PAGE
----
A Cheap Contrast of Styles: Katanagatari 05

katanagatari 05 azekura vs shichika

Katanagatari continues it’s narrative, offering twists on familiar tropes and stereotypes. It gives an impression that it is quite unpredictable, and yet feels very familiar (and consequently predictable as well). In this episode Shichika and Togame take on the Pirate-King of Kyushu who holds the most ridiculous of the 12 Deviant Blades yet.

By ridiculous, it’s not even a sword. It’s an entire suit of plate armor – more ceremonial looking, than an actual suit used for a full charge on horseback. Its trimmings give a vague impression that it is a Japanese sword, with its headpiece resembling a hilt. Otherwise, it very much functions as a powered armor straight out of Genensis Climber Mospaeda or Iron Man, without the ability to transform, shoot projectile or energy weapons, or fly.

It ‘cuts’ when the ‘wielder’ launches himself in a full body block type of tackle more at home in an American football game than in a samurai period drama. But these aside, it presented an interesting matchup with Shichika’s Kyotoryuu style of martial arts.

katanagatari 05 azkura kanara yoroi

Azekura Kanara wields the Yoroi, a sword that is fashioned for defense (as I already mentioned, ridiculously so). I’m a fan of fighting sports, particularly mixed martial arts and boxing. I can tell you after watching MMA for a decade and a half, and boxing for two decades and a half, there is nothing more boring than two defensive fighters matched against each other. There’s a lot of circling around, lots of less-skillful feints and attempts to get the other fighter to commit first. This is because the defensive fighter is confident in not getting hit, and being able to launch an effective counter.

However, neither fighter is confident in launching probing, much less direct attacks. So fights like these end up lacking action and exchanges.

It’s a very good thing that Katanagatari is not very interested in realism.

The whole idea of Yoroi is a defensive sword simply means that the armor is invulnerable. The ‘wielder’ simply cannot get hurt while inside. The combat aesthetic in the show is still rooted in the kenjutsu philosophy of “one cut, one kill” so whatever technique Shichika has in store against Azekura, it’s a silver bullet. The strength of this week’s Deviant Blade is demonstrated when it proves to be completely invulnerable even against the Kyotoryuu technique used against it.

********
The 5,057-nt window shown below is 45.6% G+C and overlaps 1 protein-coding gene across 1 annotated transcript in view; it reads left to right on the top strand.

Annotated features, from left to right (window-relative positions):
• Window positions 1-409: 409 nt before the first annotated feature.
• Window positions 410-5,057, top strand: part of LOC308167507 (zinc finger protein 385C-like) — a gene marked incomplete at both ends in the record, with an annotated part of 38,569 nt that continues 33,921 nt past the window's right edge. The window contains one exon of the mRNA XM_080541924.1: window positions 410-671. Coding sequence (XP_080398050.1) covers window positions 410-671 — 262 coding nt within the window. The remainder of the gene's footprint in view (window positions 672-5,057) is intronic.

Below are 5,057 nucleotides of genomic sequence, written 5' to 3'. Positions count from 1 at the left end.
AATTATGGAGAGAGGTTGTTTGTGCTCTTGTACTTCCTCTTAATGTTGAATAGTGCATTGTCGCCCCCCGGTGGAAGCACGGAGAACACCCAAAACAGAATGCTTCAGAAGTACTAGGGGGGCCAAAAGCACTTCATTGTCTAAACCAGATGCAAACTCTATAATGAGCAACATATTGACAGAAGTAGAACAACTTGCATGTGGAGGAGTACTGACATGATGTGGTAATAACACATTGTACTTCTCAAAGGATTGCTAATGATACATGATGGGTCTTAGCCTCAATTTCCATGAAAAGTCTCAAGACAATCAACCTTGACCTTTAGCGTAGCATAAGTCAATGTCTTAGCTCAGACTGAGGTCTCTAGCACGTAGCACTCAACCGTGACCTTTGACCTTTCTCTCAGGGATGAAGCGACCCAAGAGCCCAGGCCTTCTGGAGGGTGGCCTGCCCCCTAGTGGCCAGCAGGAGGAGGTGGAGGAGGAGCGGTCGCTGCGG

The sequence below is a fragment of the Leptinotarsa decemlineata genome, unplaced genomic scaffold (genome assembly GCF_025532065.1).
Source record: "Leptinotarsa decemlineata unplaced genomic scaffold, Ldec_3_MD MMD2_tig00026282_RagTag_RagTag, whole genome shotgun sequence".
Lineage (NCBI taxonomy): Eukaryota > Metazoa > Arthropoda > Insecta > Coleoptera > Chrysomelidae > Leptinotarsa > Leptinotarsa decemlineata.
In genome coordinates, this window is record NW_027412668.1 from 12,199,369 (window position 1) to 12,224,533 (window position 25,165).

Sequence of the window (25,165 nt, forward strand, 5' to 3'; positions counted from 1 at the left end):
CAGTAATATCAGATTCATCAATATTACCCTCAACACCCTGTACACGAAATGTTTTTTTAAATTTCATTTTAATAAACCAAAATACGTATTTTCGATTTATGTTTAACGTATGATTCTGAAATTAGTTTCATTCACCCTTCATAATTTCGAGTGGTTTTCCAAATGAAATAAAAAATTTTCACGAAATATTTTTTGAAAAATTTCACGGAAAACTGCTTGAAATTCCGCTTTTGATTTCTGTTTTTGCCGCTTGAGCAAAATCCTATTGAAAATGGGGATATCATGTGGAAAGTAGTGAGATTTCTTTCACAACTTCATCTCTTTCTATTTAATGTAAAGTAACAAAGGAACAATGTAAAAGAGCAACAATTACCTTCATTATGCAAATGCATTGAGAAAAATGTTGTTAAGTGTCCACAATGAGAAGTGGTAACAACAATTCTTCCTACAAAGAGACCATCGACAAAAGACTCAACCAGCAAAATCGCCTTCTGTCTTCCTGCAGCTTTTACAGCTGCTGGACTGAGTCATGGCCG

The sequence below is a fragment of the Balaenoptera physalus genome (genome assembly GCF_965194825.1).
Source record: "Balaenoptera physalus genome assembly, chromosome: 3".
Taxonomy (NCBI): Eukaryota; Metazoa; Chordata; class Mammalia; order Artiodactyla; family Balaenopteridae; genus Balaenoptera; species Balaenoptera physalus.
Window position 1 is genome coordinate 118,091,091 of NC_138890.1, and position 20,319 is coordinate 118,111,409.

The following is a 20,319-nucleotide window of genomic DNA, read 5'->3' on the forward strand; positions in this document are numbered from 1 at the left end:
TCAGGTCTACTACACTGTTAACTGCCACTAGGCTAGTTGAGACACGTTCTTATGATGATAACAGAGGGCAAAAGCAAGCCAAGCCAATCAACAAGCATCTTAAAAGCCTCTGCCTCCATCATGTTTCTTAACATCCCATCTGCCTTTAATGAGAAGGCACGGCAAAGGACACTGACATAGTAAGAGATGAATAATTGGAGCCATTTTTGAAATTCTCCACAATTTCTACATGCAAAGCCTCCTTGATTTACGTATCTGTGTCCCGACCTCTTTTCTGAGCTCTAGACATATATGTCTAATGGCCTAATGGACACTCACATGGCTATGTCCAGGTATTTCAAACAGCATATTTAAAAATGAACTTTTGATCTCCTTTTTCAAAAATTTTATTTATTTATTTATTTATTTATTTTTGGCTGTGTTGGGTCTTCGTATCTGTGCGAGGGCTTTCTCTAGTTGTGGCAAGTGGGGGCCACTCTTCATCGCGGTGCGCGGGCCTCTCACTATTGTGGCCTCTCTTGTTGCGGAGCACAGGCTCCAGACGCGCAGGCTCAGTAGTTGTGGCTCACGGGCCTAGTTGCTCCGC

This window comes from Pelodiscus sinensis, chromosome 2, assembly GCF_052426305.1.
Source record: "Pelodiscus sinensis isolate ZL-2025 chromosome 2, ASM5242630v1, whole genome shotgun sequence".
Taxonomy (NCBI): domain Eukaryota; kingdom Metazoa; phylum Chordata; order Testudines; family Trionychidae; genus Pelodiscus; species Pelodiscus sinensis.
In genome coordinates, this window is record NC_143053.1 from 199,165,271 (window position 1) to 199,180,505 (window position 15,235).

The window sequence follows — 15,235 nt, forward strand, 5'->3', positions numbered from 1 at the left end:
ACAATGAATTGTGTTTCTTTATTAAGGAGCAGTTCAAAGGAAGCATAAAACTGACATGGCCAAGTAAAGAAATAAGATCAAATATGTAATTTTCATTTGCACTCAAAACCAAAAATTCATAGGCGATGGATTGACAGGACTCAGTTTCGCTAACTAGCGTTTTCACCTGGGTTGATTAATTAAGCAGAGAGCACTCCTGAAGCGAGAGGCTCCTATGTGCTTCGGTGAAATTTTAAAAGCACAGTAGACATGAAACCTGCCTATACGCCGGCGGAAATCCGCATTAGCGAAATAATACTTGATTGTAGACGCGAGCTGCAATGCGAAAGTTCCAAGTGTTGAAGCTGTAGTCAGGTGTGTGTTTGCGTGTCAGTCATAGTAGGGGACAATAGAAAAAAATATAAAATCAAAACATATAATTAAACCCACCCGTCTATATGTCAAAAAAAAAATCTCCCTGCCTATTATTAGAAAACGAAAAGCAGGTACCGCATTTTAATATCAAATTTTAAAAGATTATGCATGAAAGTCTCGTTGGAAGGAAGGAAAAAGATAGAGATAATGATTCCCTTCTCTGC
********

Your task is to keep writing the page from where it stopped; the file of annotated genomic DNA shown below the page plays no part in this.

The battle is resolved when Shichika is coached by Togame to look beyond Kyotoryuu, that he has become strong even outside the parameters of his art’s techniques. This I think is a rather important development not only for Shichika, but also for Togame (her strategy is spot on for a change), and for their relationship (Azekura presented himself as a professional and romantic rival). I think this will be important later on.

katanagatari 05 azekura vs shichika 02

With brute strength Shichika picks up Azekura and freaking shoulder presses him. This prone position wherein Azakura is only supported by Shichika’s palms on certain points on his backside has rendered him immobile, and then Shichika finishes him by throwing him 10 meters in the air.

Here’s what I don’t like about this episode: First, the (rather) offhand description of Kyotoryuu as a defensive style (“analysis” offered by the aide of the mysterious woman who dislikes Togame). It’s not that it doesn’t make sense, since the style itself is filled with counterattacks. Also, it’s rather difficult to threaten a swordsman without a naked blade in the traditional sense; the spacing and distance becomes complicated. However, this ‘defensive’ description seems arbitrary given how in episode two, Kyotoryuu was already demonstrated to be a probing and attacking style.